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United States Department of Agriculture

Agricultural Research Service

Research Project: Develop Improved Plant Genetic Resources to Enhance Pasture and Rangeland Productivity in the Semiarid Regions of the Western U.S.

Location: Forage and Range Research

Title: Rangeland and warm-season forage grasses

Authors
item Jensen, Kevin
item Anderson, William

Submitted to: Yield Gains in Major U.S. Field Crops
Publication Type: Book / Chapter
Publication Acceptance Date: December 20, 2013
Publication Date: February 20, 2014
Citation: Jensen, K.B., Anderson, W.F. 2014. Rangeland and warm-season forage grasses. In: Smith, S., Diers, B., Specht, J., Carver, B., editors. Yield gains in major U.S. field crops. CSSA Special Publications 33. Madison, WI: American Society of Agronomy, Inc., Crop Science Society of America, Inc., and Soil Science Society of America, Inc. p. 219-266.

Interpretive Summary: Livestock ranchers depend on grassland grazing for a substantial part of their livestock management systems. Grassland forages make up to 85% of the feed supply for ruminant animal products, especially in warm climates. Most of the breeding and selection for improved seedling establishment and persistence with a lesser emphasis on DMY has been within the introduced grasses such as crested and Siberian wheatgrass, Russian wildrye, intermediate and tall wheatgrass, with limited selection taking place in native grasses such as Snake River wheatgrass, bluebunch wheatgrass, and slender wheatgrass. The majority of breeding and improvement of warm-season grass DMY for southeastern United States has also been done with introduced species such as bermudagrass and bahiagrass. Selection and release from ecotypes have been done for some native species with limited success. In this book chapter, we will review significant dryland grasses documenting the gains in seed traits, seedling establishment, plant persistence, and forage production for native and non-native cool- and warm-season grasses.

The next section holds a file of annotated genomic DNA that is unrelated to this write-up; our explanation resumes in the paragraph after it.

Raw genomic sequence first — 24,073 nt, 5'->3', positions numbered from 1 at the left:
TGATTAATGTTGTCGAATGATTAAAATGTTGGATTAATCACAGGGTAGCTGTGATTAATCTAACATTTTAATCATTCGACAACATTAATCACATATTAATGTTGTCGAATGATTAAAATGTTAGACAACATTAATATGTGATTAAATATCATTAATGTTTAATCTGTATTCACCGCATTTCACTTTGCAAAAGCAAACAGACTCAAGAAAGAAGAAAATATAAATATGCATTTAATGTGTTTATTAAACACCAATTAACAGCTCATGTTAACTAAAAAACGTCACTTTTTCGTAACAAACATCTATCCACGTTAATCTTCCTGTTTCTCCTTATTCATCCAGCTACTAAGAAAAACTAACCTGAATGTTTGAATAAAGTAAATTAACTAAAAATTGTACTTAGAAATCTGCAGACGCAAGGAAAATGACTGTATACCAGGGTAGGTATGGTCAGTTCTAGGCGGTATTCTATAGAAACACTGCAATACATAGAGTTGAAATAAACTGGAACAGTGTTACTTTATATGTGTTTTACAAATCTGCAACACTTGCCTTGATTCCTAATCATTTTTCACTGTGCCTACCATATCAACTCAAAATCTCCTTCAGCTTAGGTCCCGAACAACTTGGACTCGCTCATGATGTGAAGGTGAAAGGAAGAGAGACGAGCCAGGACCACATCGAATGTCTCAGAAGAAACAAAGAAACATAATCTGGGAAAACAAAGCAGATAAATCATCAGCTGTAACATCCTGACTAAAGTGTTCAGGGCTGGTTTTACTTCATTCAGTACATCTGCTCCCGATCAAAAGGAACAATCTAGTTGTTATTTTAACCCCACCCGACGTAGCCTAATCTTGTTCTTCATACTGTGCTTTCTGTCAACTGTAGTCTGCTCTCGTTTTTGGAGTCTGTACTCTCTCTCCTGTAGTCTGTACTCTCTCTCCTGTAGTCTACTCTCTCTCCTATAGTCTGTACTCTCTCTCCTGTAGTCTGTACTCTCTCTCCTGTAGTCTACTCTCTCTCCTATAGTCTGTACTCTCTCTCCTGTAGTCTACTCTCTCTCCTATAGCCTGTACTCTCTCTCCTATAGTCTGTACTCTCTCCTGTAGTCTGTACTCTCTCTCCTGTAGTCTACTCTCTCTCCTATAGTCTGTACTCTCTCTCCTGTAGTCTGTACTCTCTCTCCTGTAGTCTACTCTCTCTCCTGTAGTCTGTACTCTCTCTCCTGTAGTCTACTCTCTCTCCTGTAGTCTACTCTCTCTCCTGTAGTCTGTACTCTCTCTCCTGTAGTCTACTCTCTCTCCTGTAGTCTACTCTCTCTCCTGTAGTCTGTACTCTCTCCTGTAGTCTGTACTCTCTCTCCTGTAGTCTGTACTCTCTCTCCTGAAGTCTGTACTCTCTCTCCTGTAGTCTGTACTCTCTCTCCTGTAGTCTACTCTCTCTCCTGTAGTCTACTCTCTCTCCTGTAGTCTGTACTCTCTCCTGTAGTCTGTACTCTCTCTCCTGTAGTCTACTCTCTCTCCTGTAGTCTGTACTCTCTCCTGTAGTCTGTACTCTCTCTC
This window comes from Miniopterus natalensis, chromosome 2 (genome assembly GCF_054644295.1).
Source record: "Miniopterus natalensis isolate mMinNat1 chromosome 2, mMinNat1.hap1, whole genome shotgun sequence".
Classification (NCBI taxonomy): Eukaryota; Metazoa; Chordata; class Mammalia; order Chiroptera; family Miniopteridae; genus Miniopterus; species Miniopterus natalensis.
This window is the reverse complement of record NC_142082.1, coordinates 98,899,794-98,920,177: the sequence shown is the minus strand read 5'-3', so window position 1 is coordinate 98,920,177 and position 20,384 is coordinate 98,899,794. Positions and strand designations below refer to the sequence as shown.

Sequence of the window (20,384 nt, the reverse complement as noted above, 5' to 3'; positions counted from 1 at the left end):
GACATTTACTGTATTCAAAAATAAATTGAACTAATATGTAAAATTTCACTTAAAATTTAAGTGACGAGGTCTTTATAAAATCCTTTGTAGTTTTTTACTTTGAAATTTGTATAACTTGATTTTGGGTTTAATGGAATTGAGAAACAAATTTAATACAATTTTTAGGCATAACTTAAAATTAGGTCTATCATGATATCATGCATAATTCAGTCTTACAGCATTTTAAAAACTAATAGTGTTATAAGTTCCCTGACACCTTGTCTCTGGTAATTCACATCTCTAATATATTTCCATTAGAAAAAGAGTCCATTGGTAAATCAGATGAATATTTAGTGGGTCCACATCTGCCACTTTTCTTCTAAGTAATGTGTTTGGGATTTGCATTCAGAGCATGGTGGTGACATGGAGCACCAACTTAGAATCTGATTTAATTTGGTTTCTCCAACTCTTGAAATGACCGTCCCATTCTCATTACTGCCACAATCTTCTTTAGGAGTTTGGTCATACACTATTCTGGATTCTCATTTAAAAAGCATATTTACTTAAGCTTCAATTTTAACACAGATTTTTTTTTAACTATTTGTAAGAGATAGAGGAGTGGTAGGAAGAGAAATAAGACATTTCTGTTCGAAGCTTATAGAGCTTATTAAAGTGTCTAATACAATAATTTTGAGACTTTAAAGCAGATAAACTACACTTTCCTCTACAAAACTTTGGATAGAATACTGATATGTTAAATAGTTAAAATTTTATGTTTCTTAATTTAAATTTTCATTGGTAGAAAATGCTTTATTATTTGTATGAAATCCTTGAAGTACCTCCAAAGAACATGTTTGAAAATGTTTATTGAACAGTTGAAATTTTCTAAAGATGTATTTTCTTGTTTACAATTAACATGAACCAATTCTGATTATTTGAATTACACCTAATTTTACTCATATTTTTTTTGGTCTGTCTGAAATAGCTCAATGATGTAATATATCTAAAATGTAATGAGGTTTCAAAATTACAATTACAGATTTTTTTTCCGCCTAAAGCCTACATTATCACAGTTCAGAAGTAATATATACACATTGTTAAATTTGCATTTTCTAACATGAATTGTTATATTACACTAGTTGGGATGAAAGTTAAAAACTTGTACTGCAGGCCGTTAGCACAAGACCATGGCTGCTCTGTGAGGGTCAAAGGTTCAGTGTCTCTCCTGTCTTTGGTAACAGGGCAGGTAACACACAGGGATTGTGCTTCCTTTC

Technical Abstract: Livestock ranchers depend on grassland grazing for a substantial part of their livestock management systems. Grassland forages make up to 85% of the feed supply for ruminant animal products, especially in warm climates. Grass breeding in general creates some unique breeding challenges ranging from diversity in pollination systems, complex genetic systems that include high chromosome numbers and high ploidy levels, heterozygosity within and between populations, poor seed production, and long-lived perennials thus requiring many years to evaluate persistance and productivity. Most of the breeding and selection for improved seedling establishment and persistence with a lesser emphasis on DMY has been within the introduced grasses such as crested and Siberian wheatgrass, Russian wildrye, intermediate and tall wheatgrass, with limited selection taking place in native grasses such as Snake River wheatgrass, bluebunch wheatgrass, and slender wheatgrass. The majority of breeding and improvement of warm-season grass DMY for southeastern United States has also been done with introduced species such as bermudagrass and bahiagrass. Selection and release from ecotypes have been done for some native species with limited success. In this book chapter, we will review significant dryland grasses documenting the gains in seed traits, seedling establishment, plant persistence, and forage production for native and non-native cool- and warm-season grasses.

Last Modified: 12/22/2014
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